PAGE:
D&December 2017 – W2D7 – Oddities – The World Serpent Inn


This is a really tough one. The fantasy universe is full of oddities of various types and sources. In creatures we have strange beings such as the were-mole and aboleth. In magic items we have things like the belt of gender change. The list of odd planar locations seems to have no end. But there is one oddity that has endlessly fascinated me since I first came across it: The World Serpent Inn.

About the Inn

There is a TV trope referred to as the “Inn Between Worlds“. This is a place that wanders from place to place. A building that appears and disappears, seemingly at random. It serves as a portal between worlds and in one variety or another is often used as a means of crossing over between realities. The World Serpent Inn is the D&D equivalent of it. 

It’s been around since the days of AD&D and received a big treatise in Dragon Magazine #351 (which I still have around somewhere). The Inn can be used by travelers to easily get from Krynn to Greyhawk to Faerun or to just about any plane that exists in the D&D cosmology.

There’s a large common room that changes from time to time. Numerous passageways filled with doors. Some of the doors lead to rooms and some of them lead to various otherworldly destinations and times. The passageways and doors are not fixed constants, either. They seem to change at random, appearing and disappearing and changing where they lead.

The Dragon magazine article detailed a number of cool side quests and adventure hooks that could be undertaken from the Inn. One example was a door that leads to Istar just days before the gods of Krynn blasted it into oblivion.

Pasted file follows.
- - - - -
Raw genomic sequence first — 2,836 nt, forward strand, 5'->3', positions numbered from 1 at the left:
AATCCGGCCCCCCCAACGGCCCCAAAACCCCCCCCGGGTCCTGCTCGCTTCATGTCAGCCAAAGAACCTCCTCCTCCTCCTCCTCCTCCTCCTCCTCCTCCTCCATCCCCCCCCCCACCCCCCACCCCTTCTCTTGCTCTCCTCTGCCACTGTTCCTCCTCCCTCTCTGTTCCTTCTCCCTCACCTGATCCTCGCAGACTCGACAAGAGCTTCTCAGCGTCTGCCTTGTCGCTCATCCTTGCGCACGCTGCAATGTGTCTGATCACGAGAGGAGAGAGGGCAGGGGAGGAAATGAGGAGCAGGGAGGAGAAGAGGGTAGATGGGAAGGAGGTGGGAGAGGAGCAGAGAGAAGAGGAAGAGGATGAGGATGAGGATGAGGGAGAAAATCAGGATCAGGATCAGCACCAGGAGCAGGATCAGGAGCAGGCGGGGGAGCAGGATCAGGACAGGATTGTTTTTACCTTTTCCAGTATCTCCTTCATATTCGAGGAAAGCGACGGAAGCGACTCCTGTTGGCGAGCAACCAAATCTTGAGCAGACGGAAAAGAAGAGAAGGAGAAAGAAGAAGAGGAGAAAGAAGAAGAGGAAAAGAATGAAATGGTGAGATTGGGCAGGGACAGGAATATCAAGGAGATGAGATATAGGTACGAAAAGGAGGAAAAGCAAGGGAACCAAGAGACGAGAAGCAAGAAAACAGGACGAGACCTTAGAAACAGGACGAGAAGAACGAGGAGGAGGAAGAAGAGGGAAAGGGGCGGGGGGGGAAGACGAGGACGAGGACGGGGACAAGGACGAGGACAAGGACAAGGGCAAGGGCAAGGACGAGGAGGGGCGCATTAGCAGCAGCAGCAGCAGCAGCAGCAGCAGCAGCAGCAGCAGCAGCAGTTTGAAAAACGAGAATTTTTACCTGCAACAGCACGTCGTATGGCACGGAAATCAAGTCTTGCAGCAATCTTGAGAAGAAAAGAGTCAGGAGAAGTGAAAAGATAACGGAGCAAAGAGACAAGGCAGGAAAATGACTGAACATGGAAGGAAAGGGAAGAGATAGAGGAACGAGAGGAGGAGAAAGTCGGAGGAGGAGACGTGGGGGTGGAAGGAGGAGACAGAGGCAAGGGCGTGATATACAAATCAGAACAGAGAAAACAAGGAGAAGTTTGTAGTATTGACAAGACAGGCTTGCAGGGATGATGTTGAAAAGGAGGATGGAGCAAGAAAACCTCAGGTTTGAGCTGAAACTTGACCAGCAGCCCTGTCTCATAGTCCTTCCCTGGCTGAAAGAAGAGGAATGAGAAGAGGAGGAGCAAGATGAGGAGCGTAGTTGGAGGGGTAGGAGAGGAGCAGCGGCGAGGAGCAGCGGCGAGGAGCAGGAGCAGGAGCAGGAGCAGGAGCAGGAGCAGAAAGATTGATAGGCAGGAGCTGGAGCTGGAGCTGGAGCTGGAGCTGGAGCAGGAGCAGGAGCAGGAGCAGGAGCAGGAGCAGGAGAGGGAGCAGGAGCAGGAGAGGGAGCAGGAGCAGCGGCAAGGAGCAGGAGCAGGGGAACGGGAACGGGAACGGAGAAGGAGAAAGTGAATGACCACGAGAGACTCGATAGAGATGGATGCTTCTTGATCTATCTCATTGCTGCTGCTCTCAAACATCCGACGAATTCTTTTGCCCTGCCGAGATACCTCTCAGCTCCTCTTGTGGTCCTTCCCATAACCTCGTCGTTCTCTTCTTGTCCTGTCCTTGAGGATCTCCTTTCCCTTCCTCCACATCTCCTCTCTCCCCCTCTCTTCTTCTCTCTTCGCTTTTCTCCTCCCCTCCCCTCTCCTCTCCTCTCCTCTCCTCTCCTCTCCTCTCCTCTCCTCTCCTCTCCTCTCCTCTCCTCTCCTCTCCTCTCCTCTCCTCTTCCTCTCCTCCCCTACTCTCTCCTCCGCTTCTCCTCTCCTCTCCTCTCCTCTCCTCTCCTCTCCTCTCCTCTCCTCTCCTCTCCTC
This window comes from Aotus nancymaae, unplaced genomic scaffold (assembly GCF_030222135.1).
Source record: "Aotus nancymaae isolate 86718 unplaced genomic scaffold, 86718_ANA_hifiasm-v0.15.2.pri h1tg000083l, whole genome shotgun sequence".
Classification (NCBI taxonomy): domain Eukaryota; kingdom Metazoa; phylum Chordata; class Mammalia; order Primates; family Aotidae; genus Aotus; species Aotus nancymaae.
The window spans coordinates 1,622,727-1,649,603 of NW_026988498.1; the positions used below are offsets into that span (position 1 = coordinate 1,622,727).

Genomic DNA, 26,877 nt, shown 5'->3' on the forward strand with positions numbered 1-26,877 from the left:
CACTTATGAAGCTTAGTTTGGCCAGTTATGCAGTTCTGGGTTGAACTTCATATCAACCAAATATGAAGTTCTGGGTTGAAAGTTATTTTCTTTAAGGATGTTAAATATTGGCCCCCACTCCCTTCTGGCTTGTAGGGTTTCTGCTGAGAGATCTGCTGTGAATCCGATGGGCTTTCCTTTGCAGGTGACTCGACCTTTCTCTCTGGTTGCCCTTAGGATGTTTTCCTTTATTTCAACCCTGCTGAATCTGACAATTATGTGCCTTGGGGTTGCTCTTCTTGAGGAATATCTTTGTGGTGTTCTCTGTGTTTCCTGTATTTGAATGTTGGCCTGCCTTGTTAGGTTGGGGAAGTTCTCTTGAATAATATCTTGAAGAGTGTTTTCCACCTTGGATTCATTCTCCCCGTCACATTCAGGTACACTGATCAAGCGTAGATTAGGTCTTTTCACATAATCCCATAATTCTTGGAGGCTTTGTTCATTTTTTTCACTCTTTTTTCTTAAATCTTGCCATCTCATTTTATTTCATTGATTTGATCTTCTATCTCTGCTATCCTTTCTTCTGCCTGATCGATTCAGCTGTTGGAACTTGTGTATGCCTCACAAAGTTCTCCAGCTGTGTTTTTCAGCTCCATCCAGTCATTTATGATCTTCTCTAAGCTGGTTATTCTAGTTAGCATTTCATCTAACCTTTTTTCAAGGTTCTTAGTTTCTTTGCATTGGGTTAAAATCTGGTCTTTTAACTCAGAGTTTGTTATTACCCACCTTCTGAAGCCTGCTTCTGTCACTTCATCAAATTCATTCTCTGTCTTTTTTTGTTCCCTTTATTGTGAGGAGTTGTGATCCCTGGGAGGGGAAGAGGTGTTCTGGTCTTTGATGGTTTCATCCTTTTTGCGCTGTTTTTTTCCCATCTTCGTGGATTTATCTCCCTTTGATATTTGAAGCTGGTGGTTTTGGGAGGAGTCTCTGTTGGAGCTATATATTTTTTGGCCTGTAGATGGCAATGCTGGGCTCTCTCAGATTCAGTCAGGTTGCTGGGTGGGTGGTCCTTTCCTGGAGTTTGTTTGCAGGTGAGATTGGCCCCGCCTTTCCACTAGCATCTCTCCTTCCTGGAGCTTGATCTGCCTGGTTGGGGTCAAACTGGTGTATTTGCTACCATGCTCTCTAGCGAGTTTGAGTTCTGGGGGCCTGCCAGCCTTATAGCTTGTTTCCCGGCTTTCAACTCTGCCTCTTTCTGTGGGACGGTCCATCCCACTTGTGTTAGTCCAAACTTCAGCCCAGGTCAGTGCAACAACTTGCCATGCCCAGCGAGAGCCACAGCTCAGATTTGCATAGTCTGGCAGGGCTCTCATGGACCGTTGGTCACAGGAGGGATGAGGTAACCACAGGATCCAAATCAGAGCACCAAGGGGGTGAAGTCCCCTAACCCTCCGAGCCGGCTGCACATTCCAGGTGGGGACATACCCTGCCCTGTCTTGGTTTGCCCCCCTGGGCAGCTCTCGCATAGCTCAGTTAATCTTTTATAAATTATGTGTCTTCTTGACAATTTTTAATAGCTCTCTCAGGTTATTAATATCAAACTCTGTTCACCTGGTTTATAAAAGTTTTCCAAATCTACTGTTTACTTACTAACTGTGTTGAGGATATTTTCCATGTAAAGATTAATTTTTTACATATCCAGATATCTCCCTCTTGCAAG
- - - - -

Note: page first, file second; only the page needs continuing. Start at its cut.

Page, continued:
My Usage

The Inn is something that I’ve co-opted for my own purposes within the Wyrmfang Chronicles. In my usage, the Inn has a new co-owner, Aeduin (my cleric of the Smoking Eye from the Shackled City adventure path). He has given it a permanent home on the plane that he now controls, Occipitus. Much remains the same, but there are a few notable differences.

The bartenders who work behind the bar are three medusae, sisters that he rescued from somewhere. Neither he nor they talk about the where or how of it. New patrons may wary at first, but the sisters never turn anyone to stone unless they are causing problems. They are, in effect, the bouncers. 

Another change is that there are many more hallways and doors than there were previously. Aeduin has turned the Inn and the plane of Occipitus it now resides in, into a place of neutrality where friends and enemies may come to negotiate, discuss, or just drink together. Fighting is strictly prohibited. One may see elves from Silvanesti seated around a table with those from Evereska. Or mind flayers and githyanki negotiating over some piece of the Ethereal. Even the occasional avatar or demi-god may drop by for a drink or two.

Red Dragon Inn by Fish032
Red Dragon Inn by Fish032

D&December 2017 – W2D3 – Abyssal/Fey